On an individual basis, cross-reactivity declined by up to 80% for these viruses, and by 60% to 70% for hCoV-HKU1 and hCoV-229E. S1 depletion consistently caused little change.

Again, as expected, S2 sequence identity was closely associated with loss of cross-reactivity.

Vaccination elicits cross-reactivity

A macaque vaccination experiment was used to distinguish cross-reactive antibodies elicited de novo to SARS-CoV-2 by natural infection from a cross-boost given to pre-existing memory B cells from prior hCoV infection. Interestingly, all animals developed antibodies to all hCoV spike proteins.

The titers to SARS-CoV, MERS-CoV and hCoV-OC43 spike proteins increased by approximately 3,300-, 170- and 100-fold, respectively, from the baseline levels, beginning from just two weeks after the first vaccine dose. Antibodies to hCoV-HKU1 and hCoV-229E increased by 16- to 40-fold, and hCoV-NL63 by six-fold only.

Here again, the S2 subunit was the primary target, with S2 antibodies accounting for 75% to 99% of cross-reactive antibodies to the other human CoVs.

The team writes:

Together, these results demonstrate that the SARS-CoV-2 S protein is capable of inducing cross-reactive antibodies to both alpha and beta hCoVs, in macaques that we assume have no pre-existing hCoV immunity.”

What are the implications?

The vaccine used in this experiment was based on a pre-fusion stabilized SARS-CoV-2 spike protein, indicating that the currently used vaccines may be inducing an increase in cross-reactive antibodies. Nonetheless, the loss of correlation with neutralization is a red flag since it could cause Antibody Dependent Enhancement (ADE) of infection.

Newer vaccines should target the S2 subunit, considering its potential for cross-reactive antibodies. Already, the presence of neutralizing antibodies to S2, with protective activity against SARS-CoV-2, has been noted. It is possible that S2 antibodies may trigger antibody effector functions, accounting in part for this protection.

With the use of other novel vaccine designs, such cross-reactivity may be amplified and broadened.

The results from this study on the presence and specificity of cross-reactive antibodies to other hCoVs after SARS-CoV-2 infection and vaccination, emphasize the feasibility of broad coronavirus vaccines and may guide future vaccine designs.”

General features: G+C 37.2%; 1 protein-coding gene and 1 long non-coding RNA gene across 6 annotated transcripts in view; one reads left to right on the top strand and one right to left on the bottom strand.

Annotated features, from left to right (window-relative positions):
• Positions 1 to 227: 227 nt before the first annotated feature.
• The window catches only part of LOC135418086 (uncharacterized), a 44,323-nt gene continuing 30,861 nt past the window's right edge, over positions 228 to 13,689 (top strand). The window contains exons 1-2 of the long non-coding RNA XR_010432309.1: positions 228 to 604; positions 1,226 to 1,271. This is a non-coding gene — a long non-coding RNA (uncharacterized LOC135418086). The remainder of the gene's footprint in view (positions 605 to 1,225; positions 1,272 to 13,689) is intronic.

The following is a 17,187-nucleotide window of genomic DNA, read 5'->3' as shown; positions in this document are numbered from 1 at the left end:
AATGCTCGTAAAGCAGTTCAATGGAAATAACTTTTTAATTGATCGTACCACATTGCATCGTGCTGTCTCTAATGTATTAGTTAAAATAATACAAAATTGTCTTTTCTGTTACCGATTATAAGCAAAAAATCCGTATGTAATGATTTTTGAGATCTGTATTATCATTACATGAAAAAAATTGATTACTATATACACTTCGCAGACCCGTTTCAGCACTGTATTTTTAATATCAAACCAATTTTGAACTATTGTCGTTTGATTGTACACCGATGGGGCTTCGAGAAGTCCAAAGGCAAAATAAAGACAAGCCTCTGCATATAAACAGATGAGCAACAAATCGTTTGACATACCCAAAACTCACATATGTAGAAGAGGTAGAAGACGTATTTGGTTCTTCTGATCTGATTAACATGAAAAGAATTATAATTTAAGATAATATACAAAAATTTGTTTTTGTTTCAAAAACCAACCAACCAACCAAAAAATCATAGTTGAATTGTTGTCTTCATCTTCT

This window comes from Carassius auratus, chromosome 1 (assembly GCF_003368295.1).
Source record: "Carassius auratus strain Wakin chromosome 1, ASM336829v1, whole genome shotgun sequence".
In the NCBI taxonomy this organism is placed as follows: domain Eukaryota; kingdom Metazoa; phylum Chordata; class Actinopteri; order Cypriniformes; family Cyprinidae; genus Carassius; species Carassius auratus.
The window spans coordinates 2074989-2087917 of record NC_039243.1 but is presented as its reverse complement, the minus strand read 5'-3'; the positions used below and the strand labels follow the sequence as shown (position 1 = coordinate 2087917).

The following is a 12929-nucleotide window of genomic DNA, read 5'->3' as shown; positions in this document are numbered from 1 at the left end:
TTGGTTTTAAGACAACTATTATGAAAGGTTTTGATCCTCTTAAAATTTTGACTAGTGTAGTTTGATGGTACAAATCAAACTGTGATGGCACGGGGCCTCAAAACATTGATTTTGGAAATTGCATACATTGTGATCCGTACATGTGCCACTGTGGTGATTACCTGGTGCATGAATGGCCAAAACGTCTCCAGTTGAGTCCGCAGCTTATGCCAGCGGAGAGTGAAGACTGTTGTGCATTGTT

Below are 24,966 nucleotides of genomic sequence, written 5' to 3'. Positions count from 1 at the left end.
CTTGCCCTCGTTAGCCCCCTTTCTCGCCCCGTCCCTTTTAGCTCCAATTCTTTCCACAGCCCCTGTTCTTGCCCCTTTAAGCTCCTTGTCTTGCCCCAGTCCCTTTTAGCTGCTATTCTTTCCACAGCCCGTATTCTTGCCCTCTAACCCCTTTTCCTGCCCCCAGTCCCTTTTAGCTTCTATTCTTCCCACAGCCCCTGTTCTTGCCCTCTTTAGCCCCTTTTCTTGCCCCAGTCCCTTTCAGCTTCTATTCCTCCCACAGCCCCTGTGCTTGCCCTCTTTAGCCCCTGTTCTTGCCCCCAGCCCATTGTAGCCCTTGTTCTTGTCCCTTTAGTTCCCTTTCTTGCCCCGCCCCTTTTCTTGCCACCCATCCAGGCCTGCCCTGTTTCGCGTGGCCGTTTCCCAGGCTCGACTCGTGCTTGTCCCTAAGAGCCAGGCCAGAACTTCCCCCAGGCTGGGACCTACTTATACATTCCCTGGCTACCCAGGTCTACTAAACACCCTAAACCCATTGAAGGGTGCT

*Important notice

medRxiv publishes preliminary scientific reports that are not peer-reviewed and, therefore, should not be regarded as conclusive, guide clinical practice/health-related behavior, or treated as established information.

Journal reference:
  • Grobben, M. et al. (2021). Cross-reactive antibodies after SARS-CoV-2 infection and vaccination. medRxiv preprint. doi:,

Posted in: Medical Science News | Medical Research News | Disease/Infection News | Healthcare News

Tags: Antibodies, Antibody, binding affinity, Cell, Coronavirus, Coronavirus Disease COVID-19, Glycoprotein, MERS-CoV, Pandemic, Pathogen, Protein, Receptor, Research, Respiratory, SARS, SARS-CoV-2, Severe Acute Respiratory, Severe Acute Respiratory Syndrome, Spike Protein, Syndrome, Vaccine

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Written by

Dr. Liji Thomas

Dr. Liji Thomas is an OB-GYN, who graduated from the Government Medical College, University of Calicut, Kerala, in 2001. Liji practiced as a full-time consultant in obstetrics/gynecology in a private hospital for a few years following her graduation. She has counseled hundreds of patients facing issues from pregnancy-related problems and infertility, and has been in charge of over 2,000 deliveries, striving always to achieve a normal delivery rather than operative.